So we’ve established that everywhere from the mouth to the stomach resembles a war zone.  This means,of course, that acid reflux will be the norm for the duration of the pregnancy.  This, again, is something many women without HG experience, but this time – it’s not just a common case of heartburn.  With torn tissues in the throat and esophagus – it can cause a constant burning sensation in the chest.  If you can manage liquids, there are organic teas that can help with heartburn.  If regular antacids aren’t working, then talk to your doctor about a prescription strength one.

The Hyperemesis Gravidarum Diet
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6. Diarrhea

And if you weren’t spending enough of your time in the bathroom already, then this ought to fix that.  You can expect this mess after receiving a round of IV fluids, taking a suppository anti-emetic or eating and drinking a little bit after a few days of not eating or drinking at all.   It can be especially difficult to stay hydrated while you’re losing fluids out of both ends.  Basically your entire gastrointestinal system gets messed up thanks to hyperemesis gravidarum.  You may have to wait it out, or consider using an all-natural remedy.

7. Tooth Decay

All of that acidic vomit does a real number on your tooth enamel.  And if you’re not getting the calcium and other nutrients you need for strong bones then you will notice it first in your teeth.  We tend to forget how important chewing actual food is to keep our teeth healthy and when you’re suffering from hyperemesis gravidarum there is very little chewing, biting or eating going on at all.  Let’s not forget about how even inserting a tooth brush into the mouth can induce vomiting.  Instead, choose a mouthwash that has enamel protection AND is alcohol free and rinse out your mouth after you vomit.

14 Ways to Help a Woman with Hyperemesis Gravidarum
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8. Hair Loss

We know about postpartum hair loss but did you know that you can also lose your hair if you’re extremely dehydrated and malnourished?  So many vitamins and minerals are important for the growth of healthy hair and when you’re not getting those, your body has to steal them from somewhere else.  So instead of boasting the luscious locks that many women claim to have during pregnancy – I was plucking handfuls of it off my pillowcase.  Switch to a shampoo with castor oil to help strengthen your hair, and continue to use it postpartum.

How to Deal with Hair Loss Caused by Excessive Stress
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9. Dry Skin

Dehydration can do some pretty crazy things to your skin.  Not only does it get really dry and itchy, but it also loses a lot of it’s elasticity.  I remember nurses doing “the pinch test” on the back of my hand each time I went into the hospital and each time it stayed up longer and longer.  If you’re battling dehydration on the inside, try to seal in moisture on the outside.  Make sure to choose an unscented moisturizer so as not to irritate your ultra-sensitive sense of smell.

Testing for Dehydration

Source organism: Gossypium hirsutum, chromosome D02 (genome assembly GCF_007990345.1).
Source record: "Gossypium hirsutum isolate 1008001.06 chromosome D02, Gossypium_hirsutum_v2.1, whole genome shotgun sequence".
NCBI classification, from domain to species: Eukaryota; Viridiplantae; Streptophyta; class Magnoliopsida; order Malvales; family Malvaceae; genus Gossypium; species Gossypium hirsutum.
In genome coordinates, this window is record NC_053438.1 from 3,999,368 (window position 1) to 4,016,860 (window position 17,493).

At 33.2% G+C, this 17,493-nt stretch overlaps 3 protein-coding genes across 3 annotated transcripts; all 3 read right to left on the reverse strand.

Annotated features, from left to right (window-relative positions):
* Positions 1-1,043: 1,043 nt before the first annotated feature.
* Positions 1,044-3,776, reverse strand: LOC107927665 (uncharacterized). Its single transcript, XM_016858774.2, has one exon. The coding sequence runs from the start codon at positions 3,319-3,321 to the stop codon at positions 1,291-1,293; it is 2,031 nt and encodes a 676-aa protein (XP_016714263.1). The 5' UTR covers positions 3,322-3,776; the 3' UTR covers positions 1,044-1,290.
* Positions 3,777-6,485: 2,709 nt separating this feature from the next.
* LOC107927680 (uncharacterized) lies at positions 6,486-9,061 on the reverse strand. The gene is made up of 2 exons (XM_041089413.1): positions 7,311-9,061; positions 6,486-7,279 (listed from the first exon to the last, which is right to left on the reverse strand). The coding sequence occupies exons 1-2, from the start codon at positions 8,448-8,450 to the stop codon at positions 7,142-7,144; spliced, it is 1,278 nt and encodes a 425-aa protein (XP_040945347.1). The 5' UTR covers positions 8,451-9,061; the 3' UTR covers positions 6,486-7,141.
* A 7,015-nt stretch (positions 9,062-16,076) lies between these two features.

Fix.com/blog/dehydration

10. Motion Sickness

If you’ve never experienced motion sickness before then prepare for the bumpy ride that is hyperemesis gravidarum.  The delicate state of the stomach just can’t handle being tossed and turned.  While anything and everything seemed to trigger nausea and vomiting anyway – moving around at all brought it on much faster.  I would get motion sickness if I walked too fast or moved my head too quickly or even when I turned over in bed.  Car rides were unbearable.  Even feeling the baby kick, which should be a joyous sensation, triggered the nausea and vomiting.  Sea bands became my best friend and I kept them on for the entire 9 months.

Sea-Band Adult
well.ca

11. Depression

This was perhaps the worst of the side effects of hyperemesis gravidarum for me.  The loneliness of the long days and nights I spent in bed – unable to even hold a conversation, left me feeling isolated and imprisoned.  I couldn’t care for my other children and had to depend entirely on others for help which was very difficult for a control freak like me to do.  I even needed help to shower.

The most depressing thought of all was that I had months and months of this ahead of me, unlike a bout of the stomach flu or food poisoning which tends to resolve itself in a matter of a few days.  Nothing I tried gave me any relief – no combination of prescription medications, IV fluids or hospitalization solved the problem.

I seriously regretted getting pregnant and briefly contemplated terminating the pregnancy in order for it to end.  Throughout my second pregnancy, I suffered from prenatal depression, which was made worse by the side effects of hyperemesis gravidarum.

13 Things About Postpartum Depression All New Moms Need to Know
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Hyperemesis gravidarum and morning sickness are not the same.

A woman suffering from HG is unable to care for herself and will require help and attention during her pregnancy, she may even be admitted to the hospital for intravenous fluids or tube feeding.  And while there are a lot of home remedies and even pharmaceuticals available for nausea and vomiting – the only real cure for HG is giving birth.  

For more information and resources visit the Hyperemesis Education & Research Foundation at www.helpHER.org H.E.R. Foundation